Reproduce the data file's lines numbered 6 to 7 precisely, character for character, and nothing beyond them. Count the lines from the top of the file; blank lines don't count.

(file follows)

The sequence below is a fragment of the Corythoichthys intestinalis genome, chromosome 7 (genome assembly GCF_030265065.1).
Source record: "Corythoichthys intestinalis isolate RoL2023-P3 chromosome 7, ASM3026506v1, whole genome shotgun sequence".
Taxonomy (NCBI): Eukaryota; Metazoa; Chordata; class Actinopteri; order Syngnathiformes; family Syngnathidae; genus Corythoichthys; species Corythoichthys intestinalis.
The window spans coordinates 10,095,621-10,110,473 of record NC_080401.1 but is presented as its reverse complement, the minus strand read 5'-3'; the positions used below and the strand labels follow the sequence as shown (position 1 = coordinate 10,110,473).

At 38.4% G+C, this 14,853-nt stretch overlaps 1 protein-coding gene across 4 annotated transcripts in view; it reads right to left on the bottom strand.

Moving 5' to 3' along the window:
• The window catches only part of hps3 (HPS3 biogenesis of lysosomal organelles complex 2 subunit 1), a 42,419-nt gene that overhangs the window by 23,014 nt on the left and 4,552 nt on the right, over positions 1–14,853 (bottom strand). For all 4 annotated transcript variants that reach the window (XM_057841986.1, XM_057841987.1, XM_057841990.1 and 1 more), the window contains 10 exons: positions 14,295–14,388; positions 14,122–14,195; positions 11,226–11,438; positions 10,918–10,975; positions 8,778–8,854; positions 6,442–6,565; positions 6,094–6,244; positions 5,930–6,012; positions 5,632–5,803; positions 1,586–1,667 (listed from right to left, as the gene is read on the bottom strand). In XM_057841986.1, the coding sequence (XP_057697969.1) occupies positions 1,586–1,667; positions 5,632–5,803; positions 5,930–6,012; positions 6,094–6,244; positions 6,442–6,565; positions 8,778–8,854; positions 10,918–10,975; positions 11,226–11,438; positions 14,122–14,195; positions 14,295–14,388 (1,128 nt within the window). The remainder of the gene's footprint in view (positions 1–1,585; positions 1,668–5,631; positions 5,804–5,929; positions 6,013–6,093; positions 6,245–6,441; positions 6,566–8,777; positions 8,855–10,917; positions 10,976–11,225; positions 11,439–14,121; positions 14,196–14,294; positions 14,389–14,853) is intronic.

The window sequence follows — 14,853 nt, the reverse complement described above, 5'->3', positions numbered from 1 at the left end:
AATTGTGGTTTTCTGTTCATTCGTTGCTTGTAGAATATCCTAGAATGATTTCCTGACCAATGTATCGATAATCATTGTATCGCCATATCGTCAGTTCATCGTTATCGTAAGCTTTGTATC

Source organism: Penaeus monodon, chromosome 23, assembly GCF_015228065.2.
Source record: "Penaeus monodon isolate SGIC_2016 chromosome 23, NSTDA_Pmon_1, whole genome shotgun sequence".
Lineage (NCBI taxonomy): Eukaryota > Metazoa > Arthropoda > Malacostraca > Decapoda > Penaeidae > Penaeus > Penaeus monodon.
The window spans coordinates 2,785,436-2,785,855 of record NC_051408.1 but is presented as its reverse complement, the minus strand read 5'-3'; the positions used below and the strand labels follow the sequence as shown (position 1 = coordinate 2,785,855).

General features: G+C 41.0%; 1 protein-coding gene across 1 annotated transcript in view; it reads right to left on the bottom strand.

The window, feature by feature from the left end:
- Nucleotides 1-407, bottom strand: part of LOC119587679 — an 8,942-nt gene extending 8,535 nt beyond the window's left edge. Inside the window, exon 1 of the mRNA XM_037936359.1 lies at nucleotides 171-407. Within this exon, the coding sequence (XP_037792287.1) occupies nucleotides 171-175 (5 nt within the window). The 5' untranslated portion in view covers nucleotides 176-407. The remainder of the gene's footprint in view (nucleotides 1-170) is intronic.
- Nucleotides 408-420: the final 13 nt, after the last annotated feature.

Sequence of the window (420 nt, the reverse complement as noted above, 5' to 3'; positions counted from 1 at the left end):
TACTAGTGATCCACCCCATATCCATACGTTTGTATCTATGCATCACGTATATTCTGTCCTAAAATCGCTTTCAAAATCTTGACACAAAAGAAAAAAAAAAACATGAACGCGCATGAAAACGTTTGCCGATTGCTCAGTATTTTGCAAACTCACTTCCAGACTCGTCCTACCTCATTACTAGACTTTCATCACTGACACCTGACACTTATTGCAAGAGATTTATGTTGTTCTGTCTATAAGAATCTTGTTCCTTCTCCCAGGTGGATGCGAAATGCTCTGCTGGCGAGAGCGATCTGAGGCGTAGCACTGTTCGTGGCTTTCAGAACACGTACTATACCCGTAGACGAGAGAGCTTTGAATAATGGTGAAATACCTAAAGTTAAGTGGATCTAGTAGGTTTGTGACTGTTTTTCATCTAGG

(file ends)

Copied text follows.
Moving 5' to 3' along the window:
• The window catches only part of hps3 (HPS3 biogenesis of lysosomal organelles complex 2 subunit 1), a 42,419-nt gene that overhangs the window by 23,014 nt on the left and 4,552 nt on the right, over positions 1–14,853 (bottom strand). For all 4 annotated transcript variants that reach the window (XM_057841986.1, XM_057841987.1, XM_057841990.1 and 1 more), the window contains 10 exons: positions 14,295–14,388; positions 14,122–14,195; positions 11,226–11,438; positions 10,918–10,975; positions 8,778–8,854; positions 6,442–6,565; positions 6,094–6,244; positions 5,930–6,012; positions 5,632–5,803; positions 1,586–1,667 (listed from right to left, as the gene is read on the bottom strand). In XM_057841986.1, the coding sequence (XP_057697969.1) occupies positions 1,586–1,667; positions 5,632–5,803; positions 5,930–6,012; positions 6,094–6,244; positions 6,442–6,565; positions 8,778–8,854; positions 10,918–10,975; positions 11,226–11,438; positions 14,122–14,195; positions 14,295–14,388 (1,128 nt within the window). The remainder of the gene's footprint in view (positions 1–1,585; positions 1,668–5,631; positions 5,804–5,929; positions 6,013–6,093; positions 6,245–6,441; positions 6,566–8,777; positions 8,855–10,917; positions 10,976–11,225; positions 11,439–14,121; positions 14,196–14,294; positions 14,389–14,853) is intronic.